Artist raises cash for Parkinson’s charity

Artist Keith Smith presenting money raised to Parkinson's charity after selling his art at the Wellbeing Centre in Cleckheaton with Carol Swift , Sheron Parkin, Chrissie Fielden from Parkinsons UK and Imogen Smith. (D524F443)
Artist Keith Smith presenting money raised to Parkinson's charity after selling his art at the Wellbeing Centre in Cleckheaton with Carol Swift , Sheron Parkin, Chrissie Fielden from Parkinsons UK and Imogen Smith. (D524F443)
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An artist who suffers from Parkinson’s disease has raised £1,100 for charity by selling off a number of his works.

Keith Smith exhibited and sold 14 pieces, which ranged from collage to water colours, during a show at the Wellbeing Centre, Cleckheaton, in aid of Parkinsons UK.

He said: “They have been very generous, the local folk. The walls are looking a bit empty.”

Mr Smith, 78, was aged 26 and working as a trainee draughtsman when he realised his artistic talent.

He said: “I ended up doing a job I wasn’t interested in for ten years.”

Then, as part of his training to become a teacher, he took an evening class in art.

“I thought, ‘Why hadn’t I done this all my life?’”

Mr Smith taught in Hampshire, where he met his wife, Imogen, before teaching in Heckmondwike.

“The money in teaching was good then,” he said. “I only intended to stay for a year but I’ve been here since 1976.”

Mr Smith’s collage, Bottom’s Up, was started 40 years ago and only completed recently.

“I usually try to finish them,” he said. “When you talk about collage people think of little children but it’s a bit more complicated than that.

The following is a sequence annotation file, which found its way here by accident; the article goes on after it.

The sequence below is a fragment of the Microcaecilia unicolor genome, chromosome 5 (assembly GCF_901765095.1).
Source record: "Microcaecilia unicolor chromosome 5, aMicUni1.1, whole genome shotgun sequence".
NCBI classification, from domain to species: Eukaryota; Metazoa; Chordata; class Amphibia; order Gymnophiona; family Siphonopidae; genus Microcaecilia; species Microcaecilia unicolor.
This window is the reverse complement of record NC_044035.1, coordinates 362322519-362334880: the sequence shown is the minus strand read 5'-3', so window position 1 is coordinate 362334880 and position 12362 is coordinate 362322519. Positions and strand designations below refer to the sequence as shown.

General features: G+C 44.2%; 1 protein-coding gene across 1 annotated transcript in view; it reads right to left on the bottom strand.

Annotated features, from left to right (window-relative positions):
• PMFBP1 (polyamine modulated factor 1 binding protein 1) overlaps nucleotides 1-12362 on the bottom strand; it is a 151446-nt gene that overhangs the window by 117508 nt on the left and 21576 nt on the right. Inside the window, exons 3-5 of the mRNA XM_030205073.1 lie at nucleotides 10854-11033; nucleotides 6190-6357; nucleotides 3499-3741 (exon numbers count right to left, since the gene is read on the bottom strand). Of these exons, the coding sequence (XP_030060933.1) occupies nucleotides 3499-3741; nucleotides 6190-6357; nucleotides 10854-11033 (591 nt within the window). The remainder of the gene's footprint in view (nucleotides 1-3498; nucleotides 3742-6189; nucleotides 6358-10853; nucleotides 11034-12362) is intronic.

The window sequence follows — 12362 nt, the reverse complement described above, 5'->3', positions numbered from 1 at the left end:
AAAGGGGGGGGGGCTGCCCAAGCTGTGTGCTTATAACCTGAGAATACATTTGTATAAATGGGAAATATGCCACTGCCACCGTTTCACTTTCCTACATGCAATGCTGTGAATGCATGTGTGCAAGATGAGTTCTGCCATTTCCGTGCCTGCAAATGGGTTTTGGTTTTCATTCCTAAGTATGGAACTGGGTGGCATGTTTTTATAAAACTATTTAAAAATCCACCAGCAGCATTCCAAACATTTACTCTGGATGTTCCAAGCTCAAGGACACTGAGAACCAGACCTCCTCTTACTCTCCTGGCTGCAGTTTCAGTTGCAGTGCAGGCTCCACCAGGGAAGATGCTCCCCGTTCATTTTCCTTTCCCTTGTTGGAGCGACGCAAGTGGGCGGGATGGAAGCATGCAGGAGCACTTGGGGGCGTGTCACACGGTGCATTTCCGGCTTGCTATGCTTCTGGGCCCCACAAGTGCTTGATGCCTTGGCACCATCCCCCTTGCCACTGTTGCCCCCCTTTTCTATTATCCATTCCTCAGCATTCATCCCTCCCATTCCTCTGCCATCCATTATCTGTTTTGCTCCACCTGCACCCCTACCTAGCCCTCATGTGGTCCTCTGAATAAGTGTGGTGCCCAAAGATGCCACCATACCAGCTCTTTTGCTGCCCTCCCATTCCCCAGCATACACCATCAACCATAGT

“You make the felt as you go along. You start with fleece and then you dye it the way you want.

“You start with a white foundation. With hot water you work the fleece and change the colour by working it with your wrist.

“It is time consuming, but how long depends on the size.”

His first painting, a self portrait, was picked up by a gallery in Ripon.

He said: “I painted it in acrylics using a knife. God knows why you do those things.”

Calligraphy often played a part in Mr Smith’s work, but it is something that his illness now made more difficult.

He said: “I was always very interested in calligraphy and letter shapes, but my hand won’t accommodate it now.

“One of the works I sold was the Lord’s Prayer. It was bought by a lady who had been educated at a convent. She translated the Latin. It reminded her of her childhood.”

Mr Smith, of Headlands Close, Liversedge, said he will continue with his work.

“My garage is converted to a studio,” he said.

“It’s where I go to make things happen, but ideas happen everywhere – the studio is the slave galley.”